In New York, school board members battled one another for more than a year over the issue of distributing condoms to students. In Boston, the mayor is being criticized for his intransigence. In Los Angeles last week, 1,500 people packed a high school auditorium to trade insults with one another.
In Baltimore, the seniors who showed up at Southwestern High School's health clinic one day last week were wondering what all the commotion was about.
"It's a great idea that we can come to the high school to get information and the different kinds of birth control," says Keisha Fields, a 17-year-old student who says she is using contraceptive pills distributed at the clinic. "If people are going to be sexually active, they need to be able to protect themselves."
And at Southwestern, as at many other high schools, the students are sexually active.
"About 90 percent," says Stan Davis, an 18-year-old senior.
"At least," agrees Danielle Baskerville, 18, another clinic patient who became a mother when her birth control method failed.
"You could say that you should wait [to have sex]," says Miss Fields. "But we're living in a society where sex is a dominant fact."
That is precisely the view of Baltimore's Health Department, which has been counseling students and dispensing contraceptives at school clinics since October 1990. For five years before that, school clinics were prescribing -- but not dispensing -- birth control devices and pills.
The clinics -- eight of them city-operated, two run by private companies -- now provide comprehensive health care for Baltimore adolescents. "Acne and headaches are what we deal with most," says Patricia Papa, supervisor of the city's school health services. "Family planning is third on the list."
The clinics serve about 60 percent of students at their schools, officials say, and it is often only after students come in with other ailments that sexual activity or pregnancy becomes an issue. Still, about 600 girls are currently relying on the clinics for birth control. The clinics are also giving out about 1,000 condoms a month.
Officials say they used a grass-roots approach to avoid the controversy that has plagued other cities dealing with the issue of giving youngsters contraceptives. In New York, for example, which has a high rate of AIDS among adolescents, school officials began a massive condoms-on-demand program two weeks ago only after a year of rancorous debate that involved the mayor and Roman Catholic leaders and included threats of lawsuits. In Boston, Mayor Raymond L. Flynn has touched off a furor by opposing distribution of condoms in school.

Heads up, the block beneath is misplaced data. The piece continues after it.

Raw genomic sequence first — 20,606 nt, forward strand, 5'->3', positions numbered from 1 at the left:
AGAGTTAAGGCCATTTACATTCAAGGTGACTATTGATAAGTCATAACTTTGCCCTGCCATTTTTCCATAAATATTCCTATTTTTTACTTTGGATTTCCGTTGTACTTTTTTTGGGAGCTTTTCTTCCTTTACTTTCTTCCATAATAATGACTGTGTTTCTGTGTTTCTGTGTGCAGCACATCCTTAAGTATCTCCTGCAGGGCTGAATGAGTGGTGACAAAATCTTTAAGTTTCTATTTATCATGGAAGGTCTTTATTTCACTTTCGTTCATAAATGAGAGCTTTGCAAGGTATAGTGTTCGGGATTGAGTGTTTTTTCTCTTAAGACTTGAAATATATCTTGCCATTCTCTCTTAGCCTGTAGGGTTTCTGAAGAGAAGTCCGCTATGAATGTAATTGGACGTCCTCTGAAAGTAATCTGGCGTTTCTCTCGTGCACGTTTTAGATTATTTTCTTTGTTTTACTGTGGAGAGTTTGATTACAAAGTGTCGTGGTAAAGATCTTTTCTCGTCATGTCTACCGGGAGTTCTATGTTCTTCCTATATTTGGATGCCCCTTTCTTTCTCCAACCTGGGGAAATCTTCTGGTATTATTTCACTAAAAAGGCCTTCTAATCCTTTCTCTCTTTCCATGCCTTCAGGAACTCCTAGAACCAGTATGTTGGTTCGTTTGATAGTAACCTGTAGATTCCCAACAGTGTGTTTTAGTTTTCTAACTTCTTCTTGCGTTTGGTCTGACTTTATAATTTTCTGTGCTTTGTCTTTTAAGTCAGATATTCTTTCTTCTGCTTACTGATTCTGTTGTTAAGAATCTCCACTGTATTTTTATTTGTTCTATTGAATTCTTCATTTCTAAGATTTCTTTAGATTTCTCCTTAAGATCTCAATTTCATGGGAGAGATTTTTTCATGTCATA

"It's true we've avoided that kind of controversy here," says Dr. Nira Bonner, Baltimore's assistant commissioner of health for child, adolescent and family services. "And one of the reasons is that we've been very careful to work hand-in-hand with parents and with the community."
Health Department officials made a point of surveying parents to ensure that there would be widespread support for sexually active youths' obtaining birth control; the result was an approval rate of more than 70 percent, according to Mrs. Papa,the adolescent supervisor.
Armed with those numbers, Mayor Kurt L. Schmoke quietly made the decision in fall 1990 to begin directly dispensing condoms and birth control pills in the schools. At the time, he told his health officials that he feared controversy over the issue in the coming election. Nothing happened.
Instead, health officials say, the school clinics have made inroads in the battle against teen pregnancy, and with each successive year, more and more students are being reached. "There was an issue of credibility and legitimacy," says Dr. Bonner. "Students were being asked to listen to our messages about disease and pregnancy, while at the same time they could see that we were not dispensing contraceptives. There was a schizophrenia here."
The success of such direct intervention at the school clinics is hard to measure.
Last month, state officials could hardly contain themselves when they announced that the 1990 data showed a 10.6 percent decline in teen-age births in Baltimore over two years, which for years held title to the highest teen pregnancy rate in the nation. The statewide rate also declined.
Saying they hope the data represent a real trend, health officials attribute the gains to a wide array of programs and strategies, but in-school contraceptive distribution in Baltimore least among them. After all, direct distribution of contraceptives only began in late 1990.
"We're real pleased," says Marisa Mirjafary of the Governor's Council on Adolescent Pregnancy. "Maybe, just maybe, something that we're doing is working, though what elements it's hard to say because it's a long-term, multiple approach to adolescent pregnancies."